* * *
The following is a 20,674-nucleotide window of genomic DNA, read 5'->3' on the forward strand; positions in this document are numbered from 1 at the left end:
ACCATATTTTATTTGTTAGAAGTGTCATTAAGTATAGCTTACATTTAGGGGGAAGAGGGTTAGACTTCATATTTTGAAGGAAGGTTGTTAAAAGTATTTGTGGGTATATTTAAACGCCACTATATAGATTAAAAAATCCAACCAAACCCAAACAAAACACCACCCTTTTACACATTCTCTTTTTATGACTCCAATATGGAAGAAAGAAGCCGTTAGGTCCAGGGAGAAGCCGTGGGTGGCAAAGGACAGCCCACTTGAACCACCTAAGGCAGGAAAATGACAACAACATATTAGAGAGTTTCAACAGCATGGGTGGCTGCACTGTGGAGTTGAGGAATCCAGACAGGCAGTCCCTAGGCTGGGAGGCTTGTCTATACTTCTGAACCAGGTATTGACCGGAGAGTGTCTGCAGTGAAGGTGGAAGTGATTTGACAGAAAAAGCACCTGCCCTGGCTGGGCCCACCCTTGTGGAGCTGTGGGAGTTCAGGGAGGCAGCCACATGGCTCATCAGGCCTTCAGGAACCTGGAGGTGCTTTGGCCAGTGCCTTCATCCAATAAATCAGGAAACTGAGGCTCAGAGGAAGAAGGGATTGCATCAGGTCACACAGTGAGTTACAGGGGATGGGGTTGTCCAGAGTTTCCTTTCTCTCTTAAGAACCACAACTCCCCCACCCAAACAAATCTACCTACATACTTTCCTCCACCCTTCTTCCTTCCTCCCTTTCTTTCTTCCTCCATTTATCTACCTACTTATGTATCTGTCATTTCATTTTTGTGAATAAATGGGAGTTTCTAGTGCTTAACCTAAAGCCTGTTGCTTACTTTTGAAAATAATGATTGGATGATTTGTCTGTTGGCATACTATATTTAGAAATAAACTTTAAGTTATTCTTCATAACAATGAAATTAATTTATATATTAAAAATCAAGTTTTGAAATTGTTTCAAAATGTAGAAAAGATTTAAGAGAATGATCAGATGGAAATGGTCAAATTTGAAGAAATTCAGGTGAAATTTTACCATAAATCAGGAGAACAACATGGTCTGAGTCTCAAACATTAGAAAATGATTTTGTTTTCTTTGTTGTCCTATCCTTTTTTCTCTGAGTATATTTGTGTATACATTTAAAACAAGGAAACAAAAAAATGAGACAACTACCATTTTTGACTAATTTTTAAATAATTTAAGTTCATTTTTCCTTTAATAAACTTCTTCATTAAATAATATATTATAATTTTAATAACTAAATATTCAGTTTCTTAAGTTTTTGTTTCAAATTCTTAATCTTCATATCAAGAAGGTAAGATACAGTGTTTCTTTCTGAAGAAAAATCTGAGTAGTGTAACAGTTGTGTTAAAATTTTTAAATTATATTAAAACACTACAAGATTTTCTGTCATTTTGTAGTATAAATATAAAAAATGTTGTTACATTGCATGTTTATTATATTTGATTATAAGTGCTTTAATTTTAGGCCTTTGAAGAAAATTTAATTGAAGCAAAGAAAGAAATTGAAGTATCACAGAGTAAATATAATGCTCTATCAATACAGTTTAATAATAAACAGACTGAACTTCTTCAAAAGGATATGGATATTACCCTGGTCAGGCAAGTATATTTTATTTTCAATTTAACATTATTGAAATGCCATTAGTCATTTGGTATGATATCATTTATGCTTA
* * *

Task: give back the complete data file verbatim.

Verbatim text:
The following is a 20,674-nucleotide window of genomic DNA, read 5'->3' on the forward strand; positions in this document are numbered from 1 at the left end:
ACCATATTTTATTTGTTAGAAGTGTCATTAAGTATAGCTTACATTTAGGGGGAAGAGGGTTAGACTTCATATTTTGAAGGAAGGTTGTTAAAAGTATTTGTGGGTATATTTAAACGCCACTATATAGATTAAAAAATCCAACCAAACCCAAACAAAACACCACCCTTTTACACATTCTCTTTTTATGACTCCAATATGGAAGAAAGAAGCCGTTAGGTCCAGGGAGAAGCCGTGGGTGGCAAAGGACAGCCCACTTGAACCACCTAAGGCAGGAAAATGACAACAACATATTAGAGAGTTTCAACAGCATGGGTGGCTGCACTGTGGAGTTGAGGAATCCAGACAGGCAGTCCCTAGGCTGGGAGGCTTGTCTATACTTCTGAACCAGGTATTGACCGGAGAGTGTCTGCAGTGAAGGTGGAAGTGATTTGACAGAAAAAGCACCTGCCCTGGCTGGGCCCACCCTTGTGGAGCTGTGGGAGTTCAGGGAGGCAGCCACATGGCTCATCAGGCCTTCAGGAACCTGGAGGTGCTTTGGCCAGTGCCTTCATCCAATAAATCAGGAAACTGAGGCTCAGAGGAAGAAGGGATTGCATCAGGTCACACAGTGAGTTACAGGGGATGGGGTTGTCCAGAGTTTCCTTTCTCTCTTAAGAACCACAACTCCCCCACCCAAACAAATCTACCTACATACTTTCCTCCACCCTTCTTCCTTCCTCCCTTTCTTTCTTCCTCCATTTATCTACCTACTTATGTATCTGTCATTTCATTTTTGTGAATAAATGGGAGTTTCTAGTGCTTAACCTAAAGCCTGTTGCTTACTTTTGAAAATAATGATTGGATGATTTGTCTGTTGGCATACTATATTTAGAAATAAACTTTAAGTTATTCTTCATAACAATGAAATTAATTTATATATTAAAAATCAAGTTTTGAAATTGTTTCAAAATGTAGAAAAGATTTAAGAGAATGATCAGATGGAAATGGTCAAATTTGAAGAAATTCAGGTGAAATTTTACCATAAATCAGGAGAACAACATGGTCTGAGTCTCAAACATTAGAAAATGATTTTGTTTTCTTTGTTGTCCTATCCTTTTTTCTCTGAGTATATTTGTGTATACATTTAAAACAAGGAAACAAAAAAATGAGACAACTACCATTTTTGACTAATTTTTAAATAATTTAAGTTCATTTTTCCTTTAATAAACTTCTTCATTAAATAATATATTATAATTTTAATAACTAAATATTCAGTTTCTTAAGTTTTTGTTTCAAATTCTTAATCTTCATATCAAGAAGGTAAGATACAGTGTTTCTTTCTGAAGAAAAATCTGAGTAGTGTAACAGTTGTGTTAAAATTTTTAAATTATATTAAAACACTACAAGATTTTCTGTCATTTTGTAGTATAAATATAAAAAATGTTGTTACATTGCATGTTTATTATATTTGATTATAAGTGCTTTAATTTTAGGCCTTTGAAGAAAATTTAATTGAAGCAAAGAAAGAAATTGAAGTATCACAGAGTAAATATAATGCTCTATCAATACAGTTTAATAATAAACAGACTGAACTTCTTCAAAAGGATATGGATATTACCCTGGTCAGGCAAGTATATTTTATTTTCAATTTAACATTATTGAAATGCCATTAGTCATTTGGTATGATATCATTTATGCTTA